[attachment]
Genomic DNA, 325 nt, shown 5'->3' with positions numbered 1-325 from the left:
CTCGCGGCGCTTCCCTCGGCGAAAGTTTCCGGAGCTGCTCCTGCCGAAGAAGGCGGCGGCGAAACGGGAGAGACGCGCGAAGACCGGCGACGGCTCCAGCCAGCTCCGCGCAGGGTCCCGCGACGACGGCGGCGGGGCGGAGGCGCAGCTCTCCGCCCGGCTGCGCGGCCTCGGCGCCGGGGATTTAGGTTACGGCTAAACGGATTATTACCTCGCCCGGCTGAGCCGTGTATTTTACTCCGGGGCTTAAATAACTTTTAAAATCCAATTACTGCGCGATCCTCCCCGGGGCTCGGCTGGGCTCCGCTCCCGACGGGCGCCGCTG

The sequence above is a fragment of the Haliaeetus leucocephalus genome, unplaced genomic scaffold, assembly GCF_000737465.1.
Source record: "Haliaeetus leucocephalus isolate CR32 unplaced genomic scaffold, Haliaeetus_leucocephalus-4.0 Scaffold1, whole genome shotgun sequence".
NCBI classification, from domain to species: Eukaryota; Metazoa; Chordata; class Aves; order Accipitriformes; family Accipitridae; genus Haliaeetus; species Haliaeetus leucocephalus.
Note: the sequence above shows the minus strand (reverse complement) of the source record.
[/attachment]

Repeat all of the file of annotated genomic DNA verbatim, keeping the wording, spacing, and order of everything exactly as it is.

Genomic DNA, 325 nt, shown 5'->3' with positions numbered 1-325 from the left:
CTCGCGGCGCTTCCCTCGGCGAAAGTTTCCGGAGCTGCTCCTGCCGAAGAAGGCGGCGGCGAAACGGGAGAGACGCGCGAAGACCGGCGACGGCTCCAGCCAGCTCCGCGCAGGGTCCCGCGACGACGGCGGCGGGGCGGAGGCGCAGCTCTCCGCCCGGCTGCGCGGCCTCGGCGCCGGGGATTTAGGTTACGGCTAAACGGATTATTACCTCGCCCGGCTGAGCCGTGTATTTTACTCCGGGGCTTAAATAACTTTTAAAATCCAATTACTGCGCGATCCTCCCCGGGGCTCGGCTGGGCTCCGCTCCCGACGGGCGCCGCTG

The sequence above is a fragment of the Haliaeetus leucocephalus genome, unplaced genomic scaffold, assembly GCF_000737465.1.
Source record: "Haliaeetus leucocephalus isolate CR32 unplaced genomic scaffold, Haliaeetus_leucocephalus-4.0 Scaffold1, whole genome shotgun sequence".
NCBI classification, from domain to species: Eukaryota; Metazoa; Chordata; class Aves; order Accipitriformes; family Accipitridae; genus Haliaeetus; species Haliaeetus leucocephalus.
Note: the sequence above shows the minus strand (reverse complement) of the source record.